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The “Flying Spaghetti Monster” display in the Wisconsin Capitol building
Atheists, Humanists, and Agnostics at the University of Wisconsin–Madison
The “Flying Spaghetti Monster” display in the Wisconsin Capitol building

‘Flying Spaghetti Monster’ earns Wisconsin dubious award

Religious Liberty

The Becket Fund for Religious Liberty on Monday named the Wisconsin Department of Administration the 2013 Ebenezer Award recipient for its “Flying Spaghetti Monster” display in the Wisconsin Capitol building.

The Becket Fund’s annual honor—given each year since 2000 to “the most ridiculous affront to Christmas or Hanukkah celebrations”—went to the Wisconsin agency after it allowed a group to display a sign featuring a clump of spaghetti and meatballs with the caption: “He boiled for your sins. Be touched by his noodly appendage before it is too late.”

The group Atheists, Humanists, and Agnostics at the University of Wisconsin–Madison is responsible for the sign, which it said is a protest against public displays on government property that acknowledge the roots of the Christmas season—or any other holiday. “Think this is ridiculous? We agree!” the sign reads at the bottom. “Religious ideas should not be promoted within the halls of government. Protect the separation of church and state, it protects us all.”

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Kristina Arriaga, executive director of the Becket Fund, said “massive confusion” exists regarding normal expressions of religious belief in the public square. She said one type of public display does not automatically open public spaces to any kind of free speech exercises.

Arriaga said a jazz concert in New York City’s Central Park doesn’t deny the existence of rock and roll, any more than it has to be accompanied by classical and rock concerts.

“Everyone in Chicago recognizes St. Patrick’s Day is a great cultural celebration, and not an attempt to convert everybody to become Irish Catholic,” she added.

In February, the 6th U.S. Circuit Court of Appeals ruled against the Freedom from Religion Foundation, which tried to force the city of Warren, Mich., to include an atheistic message along with a Nativity scene and other holiday displays. The court’s opinion said the Constitution “does not convert [holiday] displays into a seasonal public forum, requiring governments to add all comers to the mix and creating a poison pill for even the most secular displays in the process.”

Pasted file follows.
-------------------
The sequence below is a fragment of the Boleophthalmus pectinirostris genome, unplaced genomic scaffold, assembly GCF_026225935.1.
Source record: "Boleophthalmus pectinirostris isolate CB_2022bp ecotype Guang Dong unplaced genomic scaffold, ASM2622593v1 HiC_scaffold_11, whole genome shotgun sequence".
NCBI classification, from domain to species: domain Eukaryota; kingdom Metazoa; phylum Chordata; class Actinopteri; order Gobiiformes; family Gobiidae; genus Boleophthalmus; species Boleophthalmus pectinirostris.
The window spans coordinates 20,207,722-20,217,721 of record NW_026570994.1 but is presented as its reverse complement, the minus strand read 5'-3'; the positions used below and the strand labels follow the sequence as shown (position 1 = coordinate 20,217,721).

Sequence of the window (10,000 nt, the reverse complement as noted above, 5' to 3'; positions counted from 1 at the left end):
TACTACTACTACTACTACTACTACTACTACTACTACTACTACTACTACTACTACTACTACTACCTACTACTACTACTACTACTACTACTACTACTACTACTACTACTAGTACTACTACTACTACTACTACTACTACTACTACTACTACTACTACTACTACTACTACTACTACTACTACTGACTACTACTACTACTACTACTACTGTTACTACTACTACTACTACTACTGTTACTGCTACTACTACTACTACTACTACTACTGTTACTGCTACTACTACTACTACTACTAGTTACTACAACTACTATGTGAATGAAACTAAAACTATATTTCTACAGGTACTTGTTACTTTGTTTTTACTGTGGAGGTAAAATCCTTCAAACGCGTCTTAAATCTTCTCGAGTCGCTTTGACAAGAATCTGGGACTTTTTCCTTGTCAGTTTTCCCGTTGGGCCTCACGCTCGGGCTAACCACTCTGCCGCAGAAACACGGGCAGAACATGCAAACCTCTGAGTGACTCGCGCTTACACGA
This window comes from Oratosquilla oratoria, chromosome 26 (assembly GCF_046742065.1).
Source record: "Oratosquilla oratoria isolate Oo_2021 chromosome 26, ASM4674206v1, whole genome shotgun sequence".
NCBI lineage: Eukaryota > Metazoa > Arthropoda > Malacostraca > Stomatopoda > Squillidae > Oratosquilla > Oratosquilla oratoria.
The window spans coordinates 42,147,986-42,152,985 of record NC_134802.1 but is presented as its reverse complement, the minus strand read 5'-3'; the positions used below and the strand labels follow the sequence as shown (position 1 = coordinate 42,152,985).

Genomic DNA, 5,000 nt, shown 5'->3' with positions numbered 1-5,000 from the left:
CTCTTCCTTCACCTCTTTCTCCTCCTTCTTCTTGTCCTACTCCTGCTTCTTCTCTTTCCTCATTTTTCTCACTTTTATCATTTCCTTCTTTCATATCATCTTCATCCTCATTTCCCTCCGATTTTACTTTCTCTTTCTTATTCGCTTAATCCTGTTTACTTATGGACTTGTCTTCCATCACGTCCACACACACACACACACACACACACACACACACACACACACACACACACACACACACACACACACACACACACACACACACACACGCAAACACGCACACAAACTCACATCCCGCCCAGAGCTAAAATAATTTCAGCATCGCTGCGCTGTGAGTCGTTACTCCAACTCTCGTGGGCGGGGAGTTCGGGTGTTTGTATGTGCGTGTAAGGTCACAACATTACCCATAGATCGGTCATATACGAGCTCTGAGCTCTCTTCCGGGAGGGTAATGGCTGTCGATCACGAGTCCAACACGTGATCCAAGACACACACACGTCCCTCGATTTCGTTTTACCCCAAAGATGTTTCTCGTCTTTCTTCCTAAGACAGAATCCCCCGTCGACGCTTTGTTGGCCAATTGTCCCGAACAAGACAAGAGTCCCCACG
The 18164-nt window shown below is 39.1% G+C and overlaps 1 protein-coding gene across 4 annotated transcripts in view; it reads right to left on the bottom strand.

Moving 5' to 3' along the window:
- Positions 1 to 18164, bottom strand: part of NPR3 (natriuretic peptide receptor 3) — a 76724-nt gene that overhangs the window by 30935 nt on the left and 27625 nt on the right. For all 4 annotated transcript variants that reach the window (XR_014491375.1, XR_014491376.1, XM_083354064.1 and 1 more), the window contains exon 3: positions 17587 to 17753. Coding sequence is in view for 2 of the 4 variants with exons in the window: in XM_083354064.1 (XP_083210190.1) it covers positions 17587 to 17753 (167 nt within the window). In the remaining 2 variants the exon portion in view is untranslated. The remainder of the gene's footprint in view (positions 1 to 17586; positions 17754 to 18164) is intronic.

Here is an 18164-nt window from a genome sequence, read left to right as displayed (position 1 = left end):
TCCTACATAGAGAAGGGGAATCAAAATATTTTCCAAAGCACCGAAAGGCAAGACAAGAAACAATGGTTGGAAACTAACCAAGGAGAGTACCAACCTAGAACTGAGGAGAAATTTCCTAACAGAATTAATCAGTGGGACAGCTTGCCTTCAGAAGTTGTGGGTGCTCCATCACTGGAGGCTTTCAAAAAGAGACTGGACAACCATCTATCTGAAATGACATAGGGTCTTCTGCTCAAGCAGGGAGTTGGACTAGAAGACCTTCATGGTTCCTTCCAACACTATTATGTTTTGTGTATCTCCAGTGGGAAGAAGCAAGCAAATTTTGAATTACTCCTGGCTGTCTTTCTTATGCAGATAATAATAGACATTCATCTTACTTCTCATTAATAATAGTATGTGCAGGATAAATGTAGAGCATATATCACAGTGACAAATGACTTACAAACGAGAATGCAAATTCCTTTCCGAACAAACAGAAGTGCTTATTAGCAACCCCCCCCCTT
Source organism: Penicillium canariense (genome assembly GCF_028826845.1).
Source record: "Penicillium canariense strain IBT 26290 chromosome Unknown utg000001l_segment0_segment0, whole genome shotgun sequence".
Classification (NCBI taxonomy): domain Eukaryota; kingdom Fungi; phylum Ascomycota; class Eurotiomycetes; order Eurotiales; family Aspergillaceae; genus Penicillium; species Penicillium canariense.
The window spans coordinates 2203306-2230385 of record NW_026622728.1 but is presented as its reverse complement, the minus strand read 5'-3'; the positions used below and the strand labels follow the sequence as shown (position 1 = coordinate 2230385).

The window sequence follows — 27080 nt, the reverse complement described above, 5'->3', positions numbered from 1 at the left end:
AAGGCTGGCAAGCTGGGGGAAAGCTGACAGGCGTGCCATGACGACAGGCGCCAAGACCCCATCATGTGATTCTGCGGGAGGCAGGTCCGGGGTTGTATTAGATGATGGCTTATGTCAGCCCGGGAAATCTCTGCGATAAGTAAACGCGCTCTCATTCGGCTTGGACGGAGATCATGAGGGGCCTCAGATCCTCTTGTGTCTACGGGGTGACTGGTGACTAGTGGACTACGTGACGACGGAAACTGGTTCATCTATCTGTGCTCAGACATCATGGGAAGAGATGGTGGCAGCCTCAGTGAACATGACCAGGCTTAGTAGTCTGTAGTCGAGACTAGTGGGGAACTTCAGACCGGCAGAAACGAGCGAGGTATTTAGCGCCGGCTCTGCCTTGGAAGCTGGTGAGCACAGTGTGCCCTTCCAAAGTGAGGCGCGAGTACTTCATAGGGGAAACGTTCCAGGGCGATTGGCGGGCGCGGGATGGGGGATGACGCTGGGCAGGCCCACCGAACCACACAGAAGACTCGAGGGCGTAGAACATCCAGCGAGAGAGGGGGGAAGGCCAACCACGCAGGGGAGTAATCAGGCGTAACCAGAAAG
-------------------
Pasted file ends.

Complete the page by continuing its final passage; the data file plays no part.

Arriaga said the 6th Circuit decision was great, but it’s only useful if people know the law. “Confusion in this realm can be extraordinarily dangerous,” she said. “Local officials need to educate themselves and understand the nature of the First Amendment.”

In the Wisconsin case, Arriaga said she partly blames Republican Gov. Scott Walker, who many believe may be a candidate for president in 2016. She said when the governor walks through the Capitol he should recognize a display that is wasting government speech and making a mockery of others’ beliefs.

“I blame him, too,” she said. “It makes me sad that students created this, but it makes me even sadder that the governor’s office didn’t stop it.”

Previous winners of the Becket Fund’s Ebenezer Award include the U.S. Postal Service for banning Christmas carolers and Tyler Moore, an Indiana city commissioner who replaced a traditional holiday display with one featuring a fire truck, a woodpecker, and the Loch Ness monster.

The Becket Fund on Monday also awarded Rhode Island Gov. Lincoln Chafee with its annual Eggnog Toast after he revived the use of the term “Christmas tree” this year in place of “holiday tree.” Chaffee said in a statement that using the term “holiday tree” became a “focal point of too much anger” and took away from the festive mood at the state Capitol in Providence.

J.C. Derrick
J.C. Derrick

J.C. is a reporter in WORLD's Washington Bureau. He spent 10 years covering sports, higher education, and politics for the Longview News-Journal and other newspapers in Texas before joining WORLD in 2012. Follow J.C. on Twitter @jcderrick1.

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